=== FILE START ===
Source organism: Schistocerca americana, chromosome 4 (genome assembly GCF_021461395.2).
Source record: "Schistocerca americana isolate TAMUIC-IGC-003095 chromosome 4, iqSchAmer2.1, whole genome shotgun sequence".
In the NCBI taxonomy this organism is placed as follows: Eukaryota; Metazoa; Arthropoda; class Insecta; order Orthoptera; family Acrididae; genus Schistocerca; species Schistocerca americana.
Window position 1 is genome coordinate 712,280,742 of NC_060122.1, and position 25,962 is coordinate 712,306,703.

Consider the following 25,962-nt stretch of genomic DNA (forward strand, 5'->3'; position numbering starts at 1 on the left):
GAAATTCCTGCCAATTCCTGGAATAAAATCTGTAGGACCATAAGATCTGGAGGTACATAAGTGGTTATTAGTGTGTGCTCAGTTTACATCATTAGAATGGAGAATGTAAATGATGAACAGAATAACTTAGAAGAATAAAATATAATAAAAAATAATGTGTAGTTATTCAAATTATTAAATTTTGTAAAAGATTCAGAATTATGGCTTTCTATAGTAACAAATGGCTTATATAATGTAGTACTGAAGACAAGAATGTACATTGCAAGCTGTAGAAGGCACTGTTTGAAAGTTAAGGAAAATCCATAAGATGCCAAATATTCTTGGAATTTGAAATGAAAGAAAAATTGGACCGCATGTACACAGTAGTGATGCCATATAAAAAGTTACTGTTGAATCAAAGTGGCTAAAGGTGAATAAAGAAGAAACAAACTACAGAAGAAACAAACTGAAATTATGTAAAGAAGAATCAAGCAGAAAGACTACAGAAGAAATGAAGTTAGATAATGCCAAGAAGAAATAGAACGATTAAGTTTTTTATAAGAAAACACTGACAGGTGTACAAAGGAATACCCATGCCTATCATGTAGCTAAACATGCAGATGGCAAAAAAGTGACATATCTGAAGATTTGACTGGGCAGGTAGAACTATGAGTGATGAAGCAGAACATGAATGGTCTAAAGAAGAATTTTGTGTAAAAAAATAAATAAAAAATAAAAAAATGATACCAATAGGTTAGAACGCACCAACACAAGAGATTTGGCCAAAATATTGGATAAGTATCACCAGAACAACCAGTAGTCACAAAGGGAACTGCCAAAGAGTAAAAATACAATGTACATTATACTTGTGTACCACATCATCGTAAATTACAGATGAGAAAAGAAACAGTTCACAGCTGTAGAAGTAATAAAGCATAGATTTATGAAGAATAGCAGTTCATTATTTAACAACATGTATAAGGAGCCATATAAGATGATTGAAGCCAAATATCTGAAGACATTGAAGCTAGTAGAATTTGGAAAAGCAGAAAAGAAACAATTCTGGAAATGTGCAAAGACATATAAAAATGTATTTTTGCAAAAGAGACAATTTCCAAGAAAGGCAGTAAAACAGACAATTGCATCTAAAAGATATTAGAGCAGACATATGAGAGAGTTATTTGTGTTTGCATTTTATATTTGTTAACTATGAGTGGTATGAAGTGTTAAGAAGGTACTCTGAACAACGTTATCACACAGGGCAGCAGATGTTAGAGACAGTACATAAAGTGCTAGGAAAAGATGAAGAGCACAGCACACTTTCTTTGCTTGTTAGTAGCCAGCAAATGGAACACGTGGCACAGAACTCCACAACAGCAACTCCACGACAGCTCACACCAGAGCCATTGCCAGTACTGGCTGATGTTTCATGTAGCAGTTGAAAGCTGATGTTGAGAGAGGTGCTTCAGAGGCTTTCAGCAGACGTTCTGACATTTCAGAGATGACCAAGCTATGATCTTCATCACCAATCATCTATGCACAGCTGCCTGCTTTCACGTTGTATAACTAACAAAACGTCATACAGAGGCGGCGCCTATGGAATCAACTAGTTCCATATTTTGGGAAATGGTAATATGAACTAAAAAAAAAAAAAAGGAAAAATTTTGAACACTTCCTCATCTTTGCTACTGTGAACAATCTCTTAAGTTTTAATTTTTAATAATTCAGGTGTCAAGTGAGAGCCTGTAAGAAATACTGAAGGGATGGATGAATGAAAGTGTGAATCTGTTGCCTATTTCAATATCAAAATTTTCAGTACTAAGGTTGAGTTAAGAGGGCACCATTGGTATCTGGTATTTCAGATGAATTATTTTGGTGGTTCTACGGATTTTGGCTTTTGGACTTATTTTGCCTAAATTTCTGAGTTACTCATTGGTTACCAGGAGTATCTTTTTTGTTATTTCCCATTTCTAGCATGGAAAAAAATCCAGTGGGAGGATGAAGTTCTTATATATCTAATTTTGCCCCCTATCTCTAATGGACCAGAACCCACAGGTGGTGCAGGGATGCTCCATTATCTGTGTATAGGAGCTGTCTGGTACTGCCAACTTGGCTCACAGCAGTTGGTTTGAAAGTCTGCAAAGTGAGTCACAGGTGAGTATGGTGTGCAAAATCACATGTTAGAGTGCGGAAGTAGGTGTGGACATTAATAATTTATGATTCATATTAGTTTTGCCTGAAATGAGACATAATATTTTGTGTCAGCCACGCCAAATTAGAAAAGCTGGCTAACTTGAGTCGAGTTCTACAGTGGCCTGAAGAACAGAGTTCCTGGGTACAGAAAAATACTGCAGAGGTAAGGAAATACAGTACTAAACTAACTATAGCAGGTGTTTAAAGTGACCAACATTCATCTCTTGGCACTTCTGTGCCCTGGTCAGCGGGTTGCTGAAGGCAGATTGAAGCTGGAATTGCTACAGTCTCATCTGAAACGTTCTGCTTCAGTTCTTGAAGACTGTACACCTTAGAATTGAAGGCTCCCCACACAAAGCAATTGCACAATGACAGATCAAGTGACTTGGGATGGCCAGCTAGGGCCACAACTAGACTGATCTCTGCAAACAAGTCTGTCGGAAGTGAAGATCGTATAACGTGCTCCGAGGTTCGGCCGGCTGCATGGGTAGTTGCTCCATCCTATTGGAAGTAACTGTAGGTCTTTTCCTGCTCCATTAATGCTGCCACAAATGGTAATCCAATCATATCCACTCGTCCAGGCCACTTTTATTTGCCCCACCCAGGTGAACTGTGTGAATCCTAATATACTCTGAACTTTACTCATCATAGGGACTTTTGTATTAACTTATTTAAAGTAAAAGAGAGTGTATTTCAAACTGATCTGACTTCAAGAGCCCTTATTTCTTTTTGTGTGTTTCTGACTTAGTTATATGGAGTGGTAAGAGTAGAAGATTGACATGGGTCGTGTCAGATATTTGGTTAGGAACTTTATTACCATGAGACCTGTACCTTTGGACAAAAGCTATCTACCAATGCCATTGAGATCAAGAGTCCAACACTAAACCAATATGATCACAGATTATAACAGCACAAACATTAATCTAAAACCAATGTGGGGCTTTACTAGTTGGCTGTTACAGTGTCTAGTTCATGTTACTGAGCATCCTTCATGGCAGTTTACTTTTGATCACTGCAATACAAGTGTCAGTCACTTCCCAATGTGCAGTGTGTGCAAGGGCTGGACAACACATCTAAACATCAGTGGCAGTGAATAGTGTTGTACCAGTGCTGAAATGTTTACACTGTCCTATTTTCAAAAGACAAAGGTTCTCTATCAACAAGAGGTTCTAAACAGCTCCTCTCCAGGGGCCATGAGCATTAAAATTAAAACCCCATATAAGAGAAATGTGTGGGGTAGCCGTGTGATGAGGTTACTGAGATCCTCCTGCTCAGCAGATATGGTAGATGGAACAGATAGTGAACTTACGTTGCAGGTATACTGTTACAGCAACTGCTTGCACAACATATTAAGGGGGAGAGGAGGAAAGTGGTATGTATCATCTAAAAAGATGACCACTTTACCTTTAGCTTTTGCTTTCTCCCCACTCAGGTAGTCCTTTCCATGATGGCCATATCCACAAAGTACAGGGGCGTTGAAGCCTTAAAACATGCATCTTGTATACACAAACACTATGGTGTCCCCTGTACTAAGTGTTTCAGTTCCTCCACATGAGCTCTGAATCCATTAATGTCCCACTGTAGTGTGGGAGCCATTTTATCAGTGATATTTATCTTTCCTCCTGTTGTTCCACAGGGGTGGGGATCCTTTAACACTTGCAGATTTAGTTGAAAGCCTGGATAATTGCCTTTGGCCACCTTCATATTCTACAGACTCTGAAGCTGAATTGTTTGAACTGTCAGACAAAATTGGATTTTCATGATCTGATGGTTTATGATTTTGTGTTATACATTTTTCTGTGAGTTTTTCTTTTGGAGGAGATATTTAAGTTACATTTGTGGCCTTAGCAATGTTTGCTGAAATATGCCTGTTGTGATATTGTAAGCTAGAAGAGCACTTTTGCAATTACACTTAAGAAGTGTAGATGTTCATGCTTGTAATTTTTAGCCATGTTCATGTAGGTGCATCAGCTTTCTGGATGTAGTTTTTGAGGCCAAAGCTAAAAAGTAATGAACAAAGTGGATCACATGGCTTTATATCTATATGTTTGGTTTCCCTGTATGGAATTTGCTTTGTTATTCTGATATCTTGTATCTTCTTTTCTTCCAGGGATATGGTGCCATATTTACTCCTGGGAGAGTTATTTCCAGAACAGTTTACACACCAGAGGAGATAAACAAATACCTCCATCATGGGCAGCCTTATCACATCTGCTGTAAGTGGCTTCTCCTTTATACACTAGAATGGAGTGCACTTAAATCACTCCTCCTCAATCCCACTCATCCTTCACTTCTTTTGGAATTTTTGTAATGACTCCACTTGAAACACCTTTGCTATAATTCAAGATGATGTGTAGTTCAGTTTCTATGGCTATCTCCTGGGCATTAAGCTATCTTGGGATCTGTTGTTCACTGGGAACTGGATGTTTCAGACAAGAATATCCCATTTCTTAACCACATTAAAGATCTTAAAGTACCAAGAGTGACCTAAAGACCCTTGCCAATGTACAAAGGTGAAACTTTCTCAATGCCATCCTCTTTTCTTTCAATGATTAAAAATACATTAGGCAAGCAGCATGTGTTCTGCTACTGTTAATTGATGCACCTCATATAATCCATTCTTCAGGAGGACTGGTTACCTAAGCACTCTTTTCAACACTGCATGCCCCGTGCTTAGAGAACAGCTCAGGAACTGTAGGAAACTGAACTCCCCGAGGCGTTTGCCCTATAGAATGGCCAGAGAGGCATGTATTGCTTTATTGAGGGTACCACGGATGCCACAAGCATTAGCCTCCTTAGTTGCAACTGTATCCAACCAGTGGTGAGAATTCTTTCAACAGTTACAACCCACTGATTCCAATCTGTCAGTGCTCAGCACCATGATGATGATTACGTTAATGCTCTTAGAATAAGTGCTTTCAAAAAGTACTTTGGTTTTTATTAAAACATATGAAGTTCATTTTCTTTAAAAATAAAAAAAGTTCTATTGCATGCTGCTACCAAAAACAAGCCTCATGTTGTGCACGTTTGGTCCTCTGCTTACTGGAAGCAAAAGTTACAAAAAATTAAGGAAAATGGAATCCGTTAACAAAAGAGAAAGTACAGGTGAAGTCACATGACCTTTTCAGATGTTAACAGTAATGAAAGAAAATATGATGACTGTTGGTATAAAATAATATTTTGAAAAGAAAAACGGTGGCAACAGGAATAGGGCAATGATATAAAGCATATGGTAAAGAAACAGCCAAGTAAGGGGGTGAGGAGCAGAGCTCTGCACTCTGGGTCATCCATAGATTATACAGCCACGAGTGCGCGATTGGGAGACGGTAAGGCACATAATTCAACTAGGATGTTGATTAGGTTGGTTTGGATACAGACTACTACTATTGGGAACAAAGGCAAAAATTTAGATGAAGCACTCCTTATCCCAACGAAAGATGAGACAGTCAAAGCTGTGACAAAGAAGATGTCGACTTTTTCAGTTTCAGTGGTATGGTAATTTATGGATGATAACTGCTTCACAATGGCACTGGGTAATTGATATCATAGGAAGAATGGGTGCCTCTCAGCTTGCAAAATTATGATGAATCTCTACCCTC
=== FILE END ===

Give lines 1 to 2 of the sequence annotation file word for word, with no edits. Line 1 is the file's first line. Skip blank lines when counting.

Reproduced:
Source organism: Schistocerca americana, chromosome 4 (genome assembly GCF_021461395.2).
Source record: "Schistocerca americana isolate TAMUIC-IGC-003095 chromosome 4, iqSchAmer2.1, whole genome shotgun sequence".